10 Customer Service Tips for Bartenders

To be a successful bartender, you need to have charisma and savvy and a good understanding of the drinks. Your personality is just as important as your skills behind the bar to succeed in this job.

You will need to be a mixologist, a server and an organizer. Because tips make up the majority of your income, customer service is essential. Here are some things you should remember when working at the bar.

A positive attitude is key.

This is hospitality, and every bartender must remember this. You must have a positive attitude, no matter how difficult your day maybe, and treat all customers equally.

Simple gestures such as greeting patrons when they sit down and thanking them for their business can make a big impression.

Keep the bar high

A dirty bar is a sure sign of an unprofessional bartender or someone who doesn’t care. It can make a big difference in the experience of your patrons.

  • Wipe down the bartop with clean towels whenever you come across water or spills.
  • You can keep the back bar straightened if you put bottles back exactly where they were taken.
  • Empty glasses, straw wrappers and napkins should be thrown away as soon as possible.
  • Regularly replace cocktail napkins.

These seemingly small things can make a big impression, and they can often be completed on the way back to your tap. It’s a common saying that you’ll hear from your boss, but it is true: “If there’s time to lean, there’s time to clean.”

Get Suggestions

Customers will notice that you care about them when you suggest drinks.

  • You can suggest something if you notice someone looking at the cocktail menu for quite a while.
  • Set a cocktail napkin at the bar when greeting someone. Tell them about the drink specials of the day or about a cocktail that you are excited about.
  • You can offer something different to a customer accustomed to the same thing or the same drink with a new spirit.

Eight out of ten customers will take your advice because you’re an expert. Customers will often give you a better tip to show their appreciation.

Training Your Memory

There will be wait staff shouting drink order after drink order and bar guests who don’t like empty glasses in front. You also have about 20 items that you need to verify stock. A good short-term memory is a key to being a successful bartender. This helps to keep busy bars under control.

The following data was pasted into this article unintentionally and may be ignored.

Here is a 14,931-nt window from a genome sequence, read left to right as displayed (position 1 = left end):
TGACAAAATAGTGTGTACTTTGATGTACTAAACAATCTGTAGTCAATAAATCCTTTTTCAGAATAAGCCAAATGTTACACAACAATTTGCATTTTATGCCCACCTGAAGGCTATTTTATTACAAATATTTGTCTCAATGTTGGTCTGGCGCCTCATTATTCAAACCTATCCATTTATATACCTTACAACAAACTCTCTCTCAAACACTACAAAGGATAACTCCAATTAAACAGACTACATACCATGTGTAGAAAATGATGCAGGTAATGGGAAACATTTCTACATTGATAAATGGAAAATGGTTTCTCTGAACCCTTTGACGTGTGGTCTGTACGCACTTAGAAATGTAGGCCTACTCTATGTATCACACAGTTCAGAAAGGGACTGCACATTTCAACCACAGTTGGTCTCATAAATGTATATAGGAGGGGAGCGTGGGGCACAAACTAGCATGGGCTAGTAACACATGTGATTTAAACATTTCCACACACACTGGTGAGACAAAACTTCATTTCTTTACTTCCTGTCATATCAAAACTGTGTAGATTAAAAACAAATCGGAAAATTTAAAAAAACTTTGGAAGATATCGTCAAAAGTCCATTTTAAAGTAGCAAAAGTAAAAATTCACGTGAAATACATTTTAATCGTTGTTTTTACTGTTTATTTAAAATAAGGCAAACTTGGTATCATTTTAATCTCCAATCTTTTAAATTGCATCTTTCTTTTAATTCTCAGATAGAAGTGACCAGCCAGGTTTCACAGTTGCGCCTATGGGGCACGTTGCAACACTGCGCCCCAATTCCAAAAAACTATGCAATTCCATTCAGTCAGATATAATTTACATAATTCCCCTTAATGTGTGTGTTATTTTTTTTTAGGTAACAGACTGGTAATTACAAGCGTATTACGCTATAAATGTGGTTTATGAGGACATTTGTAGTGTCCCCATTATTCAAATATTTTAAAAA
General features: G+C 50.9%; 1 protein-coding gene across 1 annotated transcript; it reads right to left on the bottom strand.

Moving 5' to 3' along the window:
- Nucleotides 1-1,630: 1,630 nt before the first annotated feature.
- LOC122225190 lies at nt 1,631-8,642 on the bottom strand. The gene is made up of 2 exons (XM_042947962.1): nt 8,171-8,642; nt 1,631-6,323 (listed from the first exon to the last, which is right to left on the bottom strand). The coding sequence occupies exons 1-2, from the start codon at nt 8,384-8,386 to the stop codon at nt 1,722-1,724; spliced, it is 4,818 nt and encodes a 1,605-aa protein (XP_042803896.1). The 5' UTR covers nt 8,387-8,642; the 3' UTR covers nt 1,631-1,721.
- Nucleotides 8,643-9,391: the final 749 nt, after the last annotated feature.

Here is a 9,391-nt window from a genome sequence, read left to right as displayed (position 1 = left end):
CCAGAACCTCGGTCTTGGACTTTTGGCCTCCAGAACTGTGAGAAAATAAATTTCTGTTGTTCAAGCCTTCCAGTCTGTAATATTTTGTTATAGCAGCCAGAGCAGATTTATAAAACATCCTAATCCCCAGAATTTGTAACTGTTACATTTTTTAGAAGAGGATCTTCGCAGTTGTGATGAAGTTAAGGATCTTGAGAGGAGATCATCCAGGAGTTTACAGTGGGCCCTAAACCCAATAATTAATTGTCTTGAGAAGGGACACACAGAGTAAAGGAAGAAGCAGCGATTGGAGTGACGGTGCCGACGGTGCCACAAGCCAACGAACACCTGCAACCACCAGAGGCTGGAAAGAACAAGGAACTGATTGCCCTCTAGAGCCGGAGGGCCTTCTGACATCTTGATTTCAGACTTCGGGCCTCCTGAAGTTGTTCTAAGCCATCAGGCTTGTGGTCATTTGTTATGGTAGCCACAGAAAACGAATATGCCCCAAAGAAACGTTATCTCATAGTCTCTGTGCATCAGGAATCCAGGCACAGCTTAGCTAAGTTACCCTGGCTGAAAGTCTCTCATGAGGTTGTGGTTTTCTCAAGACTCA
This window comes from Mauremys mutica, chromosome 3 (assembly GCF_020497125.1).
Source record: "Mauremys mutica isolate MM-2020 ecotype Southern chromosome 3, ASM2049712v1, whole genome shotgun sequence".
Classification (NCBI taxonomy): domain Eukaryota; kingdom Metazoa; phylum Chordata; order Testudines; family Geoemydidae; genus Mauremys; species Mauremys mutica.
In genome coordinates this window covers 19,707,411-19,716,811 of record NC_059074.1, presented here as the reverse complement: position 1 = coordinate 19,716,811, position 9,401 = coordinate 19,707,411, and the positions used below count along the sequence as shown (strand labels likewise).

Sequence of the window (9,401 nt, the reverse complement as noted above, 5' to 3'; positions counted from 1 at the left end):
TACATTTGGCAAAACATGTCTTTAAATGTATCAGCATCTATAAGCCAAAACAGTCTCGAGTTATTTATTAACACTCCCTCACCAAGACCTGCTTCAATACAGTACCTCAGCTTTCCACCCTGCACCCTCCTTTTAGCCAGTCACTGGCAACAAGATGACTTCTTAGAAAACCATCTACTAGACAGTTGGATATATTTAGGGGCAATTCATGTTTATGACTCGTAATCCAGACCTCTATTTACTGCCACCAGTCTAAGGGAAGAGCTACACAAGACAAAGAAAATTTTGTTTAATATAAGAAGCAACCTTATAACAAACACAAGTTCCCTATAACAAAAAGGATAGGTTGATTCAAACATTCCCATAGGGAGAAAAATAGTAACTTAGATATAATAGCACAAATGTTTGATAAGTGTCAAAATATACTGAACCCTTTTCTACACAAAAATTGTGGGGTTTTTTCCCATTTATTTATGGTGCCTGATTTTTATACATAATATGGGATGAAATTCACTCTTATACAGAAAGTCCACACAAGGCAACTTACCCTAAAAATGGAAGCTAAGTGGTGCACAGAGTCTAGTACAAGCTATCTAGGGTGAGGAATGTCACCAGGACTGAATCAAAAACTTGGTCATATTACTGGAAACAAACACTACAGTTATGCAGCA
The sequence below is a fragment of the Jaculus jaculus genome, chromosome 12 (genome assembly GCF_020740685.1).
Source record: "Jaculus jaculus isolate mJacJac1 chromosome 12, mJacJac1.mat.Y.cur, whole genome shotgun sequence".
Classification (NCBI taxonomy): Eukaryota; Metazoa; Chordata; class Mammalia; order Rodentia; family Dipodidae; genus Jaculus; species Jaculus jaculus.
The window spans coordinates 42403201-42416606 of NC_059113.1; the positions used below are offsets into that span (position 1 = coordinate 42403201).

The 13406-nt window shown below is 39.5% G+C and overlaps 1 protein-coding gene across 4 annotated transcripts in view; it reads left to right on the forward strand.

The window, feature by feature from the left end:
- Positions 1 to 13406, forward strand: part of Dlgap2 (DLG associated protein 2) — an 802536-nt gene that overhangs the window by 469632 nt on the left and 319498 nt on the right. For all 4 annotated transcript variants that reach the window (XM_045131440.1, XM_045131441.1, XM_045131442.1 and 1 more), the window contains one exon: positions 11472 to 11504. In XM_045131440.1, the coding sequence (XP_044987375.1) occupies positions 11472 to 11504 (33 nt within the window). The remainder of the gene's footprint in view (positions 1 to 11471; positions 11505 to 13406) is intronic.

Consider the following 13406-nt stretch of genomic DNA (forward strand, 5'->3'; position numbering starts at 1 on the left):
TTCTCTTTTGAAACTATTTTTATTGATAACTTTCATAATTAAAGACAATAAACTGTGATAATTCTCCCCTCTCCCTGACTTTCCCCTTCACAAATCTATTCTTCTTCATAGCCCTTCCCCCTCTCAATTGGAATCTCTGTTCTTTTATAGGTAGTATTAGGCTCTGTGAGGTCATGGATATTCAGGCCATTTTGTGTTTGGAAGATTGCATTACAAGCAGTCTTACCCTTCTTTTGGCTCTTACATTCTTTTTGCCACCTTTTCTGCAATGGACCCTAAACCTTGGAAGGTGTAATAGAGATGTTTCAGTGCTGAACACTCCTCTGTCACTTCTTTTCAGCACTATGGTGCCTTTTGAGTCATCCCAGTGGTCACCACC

It is important to be able to retain:

  • Multiply your drink orders, and you can associate them with the party so that they all go out together.
  • Remember what everyone at the bar is drinking to get the next round.
  • Please keep track of the names and other personal information of your regulars, as well as which drinks they like.

Keep a lot of drink memories. Start by learning about the most popular and local favorites, then learn new ones as you go.

You can anticipate everything.

Bartenders need to be well-informed and prepared for anything.

  • What is the state of your lemons and limes stocks?
  • Do you need to clean your glasses or have the beer restocked?
  • Are the ice bin or keg getting low?
  • How about the drinks at the bar? Ask the customer if they want another drink if you notice that the drink has gone down to its last sip.

Everything will run smoothly if you anticipate the needs at the bar.

Be Fair

Human nature is to prefer one person to another. However, a bartender must stop doing that. Bartenders should show the same level of attention to all patrons, new and old.

Do not engage in a lengthy conversation with just one patron. While working, keep an eye out for empty drinks, broken napkins, or tabs that need cash. You will be judged if you don’t pay attention to one person.

Be Honest

Each person who enters the bartender’s door is trusting you with providing a pleasant experience. It is one of the most dangerous things you can do to destroy that trust.

Overcharging and underpouring will quickly lead to a poor reputation, which could cost you your job and impact your prospects. It is not acceptable to inflate tabs for cash or drinks for friends.

Do not fixate on tips.

Your bar tips are likely to make up the majority of your income. It is possible to be obsessed with receiving the best gratuity (or the usual 15 percent to 20% gratuity) every time you go.

If a customer leaves $1 on the bar after ordering three mixed drinks within two hours, and you look disgusting, others will notice and not like you.

Use the tips that you’re given and do your best. The pay will soon add up. You can’t help but be stingy with some people. Others customers may be more perceptive and will try to compensate.

Card, Card and Card

It is your responsibility to ensure that everyone who drinks in your bar is legal to do so. Ask for the ID of anyone you think might be 21. If they are under 18, it’s an easy question that will save you lots of trouble.

  • Although you might not initially think this is a customer service issue, it ensures everyone at the bar has a great legal time.
  • Serving a minor can have serious consequences. This can result in significant financial losses for both you and your business, as well as a loss of employment.

This request can often be offensive to younger drinkers. You can counter this by explaining that it is part of your job. This can be flattering for older people who appear a bit too young.

Above all, be professional.

You must present a professional appearance and attitude. If they have a positive experience, customers will be more likely to trust you.

Maintaining a friendly atmosphere, dressing inappropriate clothing for the establishment, and a professional attitude will help create a welcoming environment that patrons and management will enjoy. Even if it is only a temporary job, bartending can be considered a career.

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